New Delhi: India Inc. is divided whether the Reserve Bank should take steps to protect exporters from the appreciating rupee that will adversely affect their profits.
While leading business chamber CII says the domestic industry would have to accept a strengthening rupee in the short term, FICCI, Assocham and exporters’ body FIEO want RBI to intervene and check the sharp rise in the currency.
The rupee closed at an eight-year high of 42.90/92 on Thursday against the dollar, raising concern the profits of exporters, particularly software companies, could be hit.
“While the supply side measures take effect, industry might have to accept appreciation of the rupee in the short term, even if it means that exports are hurt a bit,” CII President R Seshasayee said in a statement.
However, Federation of Indian Export Organisation President Ganesh K. Gupta said: “We are terribly disturbed because of the rise in rupee.”
He said while large exporters can protect themselves by hedging, the smaller ones would be hit hard. RBI must buy dollars to protect the country’s exports, he added.
Echoing similar sentiments, FICCI and Assocham insisted that exports, especially in the IT sector and labour-intensive sectors such as textiles and leather, must be protected.
“Rupee has been hardening for a long time and even in a short run of three to six months, exports have to be taken care of,” FICCI Secretary General Amit Mitra said.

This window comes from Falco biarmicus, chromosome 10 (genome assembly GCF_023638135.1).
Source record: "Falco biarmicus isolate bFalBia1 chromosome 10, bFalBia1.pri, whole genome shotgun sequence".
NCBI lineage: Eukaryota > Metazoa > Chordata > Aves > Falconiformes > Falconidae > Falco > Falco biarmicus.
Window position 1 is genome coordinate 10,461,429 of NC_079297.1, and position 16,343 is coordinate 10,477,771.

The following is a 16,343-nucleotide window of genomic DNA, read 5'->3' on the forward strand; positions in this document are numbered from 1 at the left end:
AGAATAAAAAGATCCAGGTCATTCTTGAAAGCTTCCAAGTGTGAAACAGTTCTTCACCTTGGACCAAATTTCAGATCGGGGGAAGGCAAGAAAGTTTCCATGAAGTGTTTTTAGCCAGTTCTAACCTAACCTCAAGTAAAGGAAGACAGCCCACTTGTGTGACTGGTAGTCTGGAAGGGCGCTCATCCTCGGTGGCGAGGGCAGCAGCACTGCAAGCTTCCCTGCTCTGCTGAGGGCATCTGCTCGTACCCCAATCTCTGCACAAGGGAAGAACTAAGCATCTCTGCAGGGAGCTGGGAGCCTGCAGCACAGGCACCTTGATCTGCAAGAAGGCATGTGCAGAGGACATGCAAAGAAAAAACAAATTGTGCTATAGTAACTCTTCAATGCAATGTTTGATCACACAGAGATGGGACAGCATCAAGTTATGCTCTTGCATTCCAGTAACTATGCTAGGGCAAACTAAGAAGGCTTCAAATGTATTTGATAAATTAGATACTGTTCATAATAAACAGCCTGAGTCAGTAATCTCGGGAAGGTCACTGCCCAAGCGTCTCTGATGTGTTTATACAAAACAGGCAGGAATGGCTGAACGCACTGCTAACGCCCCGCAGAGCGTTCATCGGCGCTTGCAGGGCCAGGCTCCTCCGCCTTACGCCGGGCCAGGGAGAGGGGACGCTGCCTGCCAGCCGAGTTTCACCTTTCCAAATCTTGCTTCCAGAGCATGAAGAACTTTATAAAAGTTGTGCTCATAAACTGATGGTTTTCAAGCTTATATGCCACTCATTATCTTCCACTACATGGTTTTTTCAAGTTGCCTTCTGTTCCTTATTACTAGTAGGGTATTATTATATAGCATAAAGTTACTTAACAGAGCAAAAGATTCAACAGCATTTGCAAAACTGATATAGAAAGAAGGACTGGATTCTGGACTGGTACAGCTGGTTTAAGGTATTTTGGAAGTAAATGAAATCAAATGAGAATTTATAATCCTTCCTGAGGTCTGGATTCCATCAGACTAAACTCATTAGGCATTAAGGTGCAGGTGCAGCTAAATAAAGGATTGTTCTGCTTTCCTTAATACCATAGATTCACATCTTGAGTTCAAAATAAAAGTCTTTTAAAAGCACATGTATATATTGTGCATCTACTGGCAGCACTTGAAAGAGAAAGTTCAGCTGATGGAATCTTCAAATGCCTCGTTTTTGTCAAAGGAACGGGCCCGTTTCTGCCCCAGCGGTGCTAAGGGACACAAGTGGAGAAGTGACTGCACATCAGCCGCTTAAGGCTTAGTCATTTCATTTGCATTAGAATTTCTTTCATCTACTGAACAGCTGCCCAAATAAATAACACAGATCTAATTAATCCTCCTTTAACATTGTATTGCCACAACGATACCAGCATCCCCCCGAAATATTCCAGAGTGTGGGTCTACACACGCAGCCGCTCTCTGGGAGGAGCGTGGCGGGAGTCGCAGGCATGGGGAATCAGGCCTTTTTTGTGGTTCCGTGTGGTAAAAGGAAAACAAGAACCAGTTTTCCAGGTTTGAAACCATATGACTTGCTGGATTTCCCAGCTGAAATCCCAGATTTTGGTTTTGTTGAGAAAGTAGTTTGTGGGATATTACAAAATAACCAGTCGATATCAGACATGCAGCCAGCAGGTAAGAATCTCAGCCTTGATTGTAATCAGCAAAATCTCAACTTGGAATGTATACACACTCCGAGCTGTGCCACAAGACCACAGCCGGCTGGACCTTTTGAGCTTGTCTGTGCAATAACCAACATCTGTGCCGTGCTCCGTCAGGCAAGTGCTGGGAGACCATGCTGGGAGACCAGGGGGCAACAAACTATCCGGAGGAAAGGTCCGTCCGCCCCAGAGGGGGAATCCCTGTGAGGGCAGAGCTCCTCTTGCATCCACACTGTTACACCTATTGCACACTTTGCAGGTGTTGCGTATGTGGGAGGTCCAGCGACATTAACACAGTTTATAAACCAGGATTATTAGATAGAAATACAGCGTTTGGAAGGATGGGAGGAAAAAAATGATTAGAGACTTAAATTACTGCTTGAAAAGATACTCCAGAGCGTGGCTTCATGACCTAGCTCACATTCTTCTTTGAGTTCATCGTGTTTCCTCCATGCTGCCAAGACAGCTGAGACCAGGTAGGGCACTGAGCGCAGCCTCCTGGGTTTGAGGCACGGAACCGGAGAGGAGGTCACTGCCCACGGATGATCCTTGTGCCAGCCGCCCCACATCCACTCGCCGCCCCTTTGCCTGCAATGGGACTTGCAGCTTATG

Exports from labour-intensive sectors are growing at 8% against the overall growth of 20%, he said.
Assocham also said RBI should keep a close eye on the situation and ensure the exports do not suffer.
“RBI should not be a mere spectator and intervene at appropriate time to take corrective measures,” Assocham Secretary General D. S. Rawat said.
Expressing concern over the appreciating value of the rupee over the dollar, exporters from North India said similar slips of the Indian currency will drastically impact their business in the near future.
In a survey conducted by industry body PHDCCI, exporters from north India said the upward movement of rupee against the US dollar would make their goods more expensive in the overseas market, hence adversely impacting their future exports.
“Strengthening of the rupee is particularly detrimental for the low import intensive and price sensitive terms such as textiles especially when competitors such as Pakistan has not witnessed a similar currency appreciation,” the chamber said.